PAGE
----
In seventh grade, our beloved English teacher desperately needed back surgery to relieve her of pretty constant pain. I don’t remember what the cause was; all I know is that the long-term substitute teacher who replaced her was a nightmare. His name was Mr. Woodason, and his hair was always a mess, and his suit was always rumpled–it was clear he had no wife to be sure he was presentable–and he insisted on speaking to us as if we were adults. It was early March when he marched into Mrs. Forrest’s classroom and immediately decided to rearrange the classroom so that all the desks faced away from the windows; we were stuck with him for two and a half months while Mrs. Forrest recovered. In the first semester Mrs. Forrest had assigned us projects that helped us learn more about ourselves, even as we improved our vocabulary and mastered complex grammatical rules; Mr. Woodason scoffed at us from under his unkempt mop of brown hair, sniveled under a pair of heavy plastic glasses, and announced from time to time that “to assume makes an ass out of you and me.” As if our behavior could make him any more asinine than he was on his own. This opinion, however, did not deter me from nearly three months of practical jokes, back talk, missed assignments and every attempt to skip class.

I blame all of my splenetic behavior since I was twelve on him alone.


He squinted at me through his round, wire-rimmed glasses, as if he assumed we were trying to bamboozle him.

I planted a hand on my hip, to tell him that I didn’t care what he thought of me, but that I could take my money elsewhere.

He cleared his throat, a bit chidingly, and said, “I don’t have any room on the pay roll.”

I smirked. “Yes, Miriam said you needed some cash.”

Miriam darted back from the bar with a drink in either hand. She handed me one of them and smiled first at Varian, and then at me. “So?” She asked him. “What do you think?”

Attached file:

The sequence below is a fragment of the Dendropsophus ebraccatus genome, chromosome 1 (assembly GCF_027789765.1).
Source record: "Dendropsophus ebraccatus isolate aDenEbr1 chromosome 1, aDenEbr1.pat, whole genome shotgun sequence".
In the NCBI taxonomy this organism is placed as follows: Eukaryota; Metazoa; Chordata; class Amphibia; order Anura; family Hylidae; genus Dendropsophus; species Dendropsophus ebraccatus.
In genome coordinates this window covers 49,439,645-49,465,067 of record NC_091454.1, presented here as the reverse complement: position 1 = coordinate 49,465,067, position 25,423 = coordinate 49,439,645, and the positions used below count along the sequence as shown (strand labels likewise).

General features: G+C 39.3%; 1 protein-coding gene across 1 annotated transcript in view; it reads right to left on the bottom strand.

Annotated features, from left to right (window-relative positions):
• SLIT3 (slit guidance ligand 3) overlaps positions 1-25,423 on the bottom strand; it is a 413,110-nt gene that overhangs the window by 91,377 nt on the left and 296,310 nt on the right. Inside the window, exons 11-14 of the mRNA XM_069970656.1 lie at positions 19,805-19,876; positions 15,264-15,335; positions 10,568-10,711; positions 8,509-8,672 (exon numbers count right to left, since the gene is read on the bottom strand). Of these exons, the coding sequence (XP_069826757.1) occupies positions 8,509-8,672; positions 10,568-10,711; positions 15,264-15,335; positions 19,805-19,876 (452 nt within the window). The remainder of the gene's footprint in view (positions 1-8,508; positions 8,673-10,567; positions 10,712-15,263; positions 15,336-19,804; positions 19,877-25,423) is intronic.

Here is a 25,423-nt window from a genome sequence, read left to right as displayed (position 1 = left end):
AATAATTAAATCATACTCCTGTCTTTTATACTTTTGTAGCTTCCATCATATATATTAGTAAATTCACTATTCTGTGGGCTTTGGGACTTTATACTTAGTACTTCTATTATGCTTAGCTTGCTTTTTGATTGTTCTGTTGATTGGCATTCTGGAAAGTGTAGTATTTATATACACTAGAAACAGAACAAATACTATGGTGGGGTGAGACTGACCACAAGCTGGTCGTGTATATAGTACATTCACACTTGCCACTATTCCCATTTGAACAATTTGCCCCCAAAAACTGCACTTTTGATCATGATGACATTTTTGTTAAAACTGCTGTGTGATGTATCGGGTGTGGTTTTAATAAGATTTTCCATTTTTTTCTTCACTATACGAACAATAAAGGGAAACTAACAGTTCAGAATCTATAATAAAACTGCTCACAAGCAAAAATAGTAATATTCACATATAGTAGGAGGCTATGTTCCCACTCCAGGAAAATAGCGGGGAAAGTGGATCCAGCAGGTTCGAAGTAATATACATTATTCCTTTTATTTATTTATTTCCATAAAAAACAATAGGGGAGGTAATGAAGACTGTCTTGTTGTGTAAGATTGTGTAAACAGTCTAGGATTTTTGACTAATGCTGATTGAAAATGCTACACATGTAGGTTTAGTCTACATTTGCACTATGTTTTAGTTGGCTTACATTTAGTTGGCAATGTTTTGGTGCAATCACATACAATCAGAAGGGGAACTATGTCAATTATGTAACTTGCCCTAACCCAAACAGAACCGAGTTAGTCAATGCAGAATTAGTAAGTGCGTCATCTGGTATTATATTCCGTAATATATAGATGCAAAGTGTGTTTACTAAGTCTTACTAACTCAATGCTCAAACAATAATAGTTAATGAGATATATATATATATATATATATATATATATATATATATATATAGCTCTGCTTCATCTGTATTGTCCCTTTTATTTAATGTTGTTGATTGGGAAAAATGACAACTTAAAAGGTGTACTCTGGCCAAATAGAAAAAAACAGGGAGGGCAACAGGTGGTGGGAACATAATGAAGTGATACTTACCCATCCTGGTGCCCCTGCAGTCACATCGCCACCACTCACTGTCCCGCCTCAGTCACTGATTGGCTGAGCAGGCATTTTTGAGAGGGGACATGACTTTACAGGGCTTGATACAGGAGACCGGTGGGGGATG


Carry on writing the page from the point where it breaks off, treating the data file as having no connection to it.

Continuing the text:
Varian gave her a long look, cleared his throat again, and lowered his voice as he leaned into the two of us women. I was sure we couldn’t be the only ones in this bar discussing Marseille’s refugee problem.

“Look,” he said, and he did look me square in the eye. “This isn’t a game, Ms. Gold. There is serious work to be done.”

I regarded him coolly. “Even if it were a game, Mr. Fry, I’d still put my money on you.”

Miriam seemed to be holding her breath. She fiddled with the straw in her drink, and then she sighed impatiently. “Varian, come on. You can trust Mary Jayne. She probably can’t type worth a cent—sorry, Mary Jayne—but she’s on our side.”

He seemed to be considering Miriam’s opinion for a third or fourth time. He looked at me again. “You’re on your way back States-side?”

I signaled ‘yes’ with a tip of my forehead. “And I’d like to leave a few thousand here before I go.”

He pursed his lips and leaned away from us again, rifling his jacket pockets for a cigarette. “It’s not just about the money, Ms. Gold.”

I smiled, linking my arm with Miriam’s. “Of course it’s not. But I’ve already given my plane to the French Army, and Miriam’s right: I can’t type. Money’s all I’ve got left to give before I go back to America. I can give you six thousand straight away. And I want to help. Let me answer the phone or something, but I want to be useful.”